Dear Students and Families,
It is hard to believe that we are about to enter October. I hope that this email finds each of you safe and well. I know this has been an unusual and challenging year for everyone, but I am so grateful for how our Randolph College community has come together over the past months as we have all dealt with the daily ramifications of the COVID-19 pandemic.
Our COVID-19 Task Force continues to meet three times a week as we deal with current issues and plan for the coming semester. We have not yet made any decisions about whether we will return to on-campus learning in the spring—we feel it is still too early to fully gauge what conditions will be like at that time—but we did want to share some of our decision-making process with you.
Over the summer, the College invested a great amount of effort and finances into preparing our campus to safely bring our students back. Though we chose not to risk opening campus this fall, this work will pay off when we do return. While not all-encompassing, some of the changes included renovations to existing residence hall space to accommodate and meet requirements for quarantine space, the addition of sanitizer stations across campus, increased cleaning protocols, classroom changes for social distancing as well as the installation of Plexiglas for faculty and staff, and signage. We made investments in technology to expand our online capabilities, and we also have wellness kits ready for students, with thermometers, masks, and refillable hand sanitizer.
Making the decision to go online for this fall was one of the hardest things we have had to do as a task force. Everyone at the College prefers in-person learning and believes in the community experience we offer our students. However, the safety of our community must always come first, and given the conditions of the pandemic at that time, and our circumstances in regards to testing availability, we are confident that we made the right decision for Randolph this fall.
The task force is currently actively monitoring conditions in our region and is in regular contact with both health and education officials from around the state. We continue to watch, research, and study our peer institutions, especially those who chose to open this fall. None of us has ever experienced a pandemic such as this, and we believe we can learn from others’ experiences. We anticipate making our decision for the spring later this fall. But I would like to share with you some of the considerations of the task force as we move toward making that decision.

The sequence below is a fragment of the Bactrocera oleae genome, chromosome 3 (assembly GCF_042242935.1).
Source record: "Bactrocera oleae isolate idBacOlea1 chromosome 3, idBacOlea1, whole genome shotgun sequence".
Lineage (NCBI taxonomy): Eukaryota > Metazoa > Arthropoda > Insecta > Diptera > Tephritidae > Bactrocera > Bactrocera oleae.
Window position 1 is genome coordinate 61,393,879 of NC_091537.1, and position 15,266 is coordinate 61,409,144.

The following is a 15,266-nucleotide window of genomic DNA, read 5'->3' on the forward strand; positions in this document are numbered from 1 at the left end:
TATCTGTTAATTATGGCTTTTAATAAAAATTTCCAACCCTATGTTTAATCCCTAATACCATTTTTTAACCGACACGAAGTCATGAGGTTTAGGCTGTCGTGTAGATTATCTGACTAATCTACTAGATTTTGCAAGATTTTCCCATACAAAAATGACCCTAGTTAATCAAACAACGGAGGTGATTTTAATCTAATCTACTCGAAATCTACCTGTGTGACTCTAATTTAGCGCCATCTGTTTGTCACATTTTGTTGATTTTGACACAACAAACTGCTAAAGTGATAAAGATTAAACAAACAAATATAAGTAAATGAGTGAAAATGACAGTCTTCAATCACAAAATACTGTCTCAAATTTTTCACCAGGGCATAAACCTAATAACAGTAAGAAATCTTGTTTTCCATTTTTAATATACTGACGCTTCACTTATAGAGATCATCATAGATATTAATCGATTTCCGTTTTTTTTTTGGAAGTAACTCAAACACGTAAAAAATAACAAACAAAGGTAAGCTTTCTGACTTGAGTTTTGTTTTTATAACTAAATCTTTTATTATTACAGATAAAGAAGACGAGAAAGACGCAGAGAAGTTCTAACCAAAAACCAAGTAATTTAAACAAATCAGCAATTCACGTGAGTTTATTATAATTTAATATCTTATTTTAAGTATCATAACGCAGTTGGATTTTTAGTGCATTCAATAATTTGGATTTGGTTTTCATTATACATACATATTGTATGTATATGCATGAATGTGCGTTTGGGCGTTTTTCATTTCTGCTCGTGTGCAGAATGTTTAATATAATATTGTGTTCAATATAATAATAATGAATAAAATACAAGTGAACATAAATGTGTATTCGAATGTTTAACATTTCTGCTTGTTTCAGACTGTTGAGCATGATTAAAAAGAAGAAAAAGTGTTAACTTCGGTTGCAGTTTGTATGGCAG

At the forefront of our minds is the safety of our community. While the college-age students typically tend to have milder symptoms, we must also take into consideration our entire community–including students, faculty, and staff who are in high-risk groups and could develop serious and life-threatening conditions if exposed to COVID-19.
In determining the best course of action for the community, the task force is balancing the need and benefits of bringing our students back to campus with the capability of the College to both prevent and deal with a potential pandemic outbreak.
Because a vaccine is still not widely accessible, testing availability continues to be an issue. As we look at schools that have had success so far in remaining open, one of the main factors has been widespread, regular testing of students. Many schools who chose not to test students before arrival dealt with rapid surges of the virus, causing some of them to move to online learning and send students home. Currently in Virginia, this testing is still not readily available or cost effective for schools such as ourselves. However, we continue to look at our options and hope more progress will be made in the coming months.
Other considerations include the capacity of our quarantine space and whether it can meet state and federal recommendations. We are also very aware of the mental health needs of all of our students. While not talked about frequently in the media, there is a real concern for the life many college students are living on campuses during this time, with limited social engagement, stringent rules, and isolation, and its effect on students. As much as we want our students back on campus, we do not believe this is the type of experience our students expect and deserve, and we want to make sure the student experience is acceptable and realistic in our residence halls.
We are also monitoring the pros and cons that have evolved from schools forced to switch back and forth between online and in-person classes, effectively quarantining the school during virus surges. This can prove stressful for both students and faculty and staff, and there must be a solid plan in place to deal with its possibility.
It is indeed our hope and intention to open in the spring if it is at all possible to do so safely. However, there is no playbook for colleges and universities for this pandemic, and we are all trying to make the best decisions possible for our circumstances—with the safety of our communities at the front of our minds. If this pandemic has taught us anything, it’s that we have to be able to be adaptable and flexible and be ready for any changes that could come.
On behalf of the task force, I want to extend my gratitude to each of you for your patience and dedication to our community. We miss our students dearly and cannot wait to have you all back on campus with us.
Bradley W. Bateman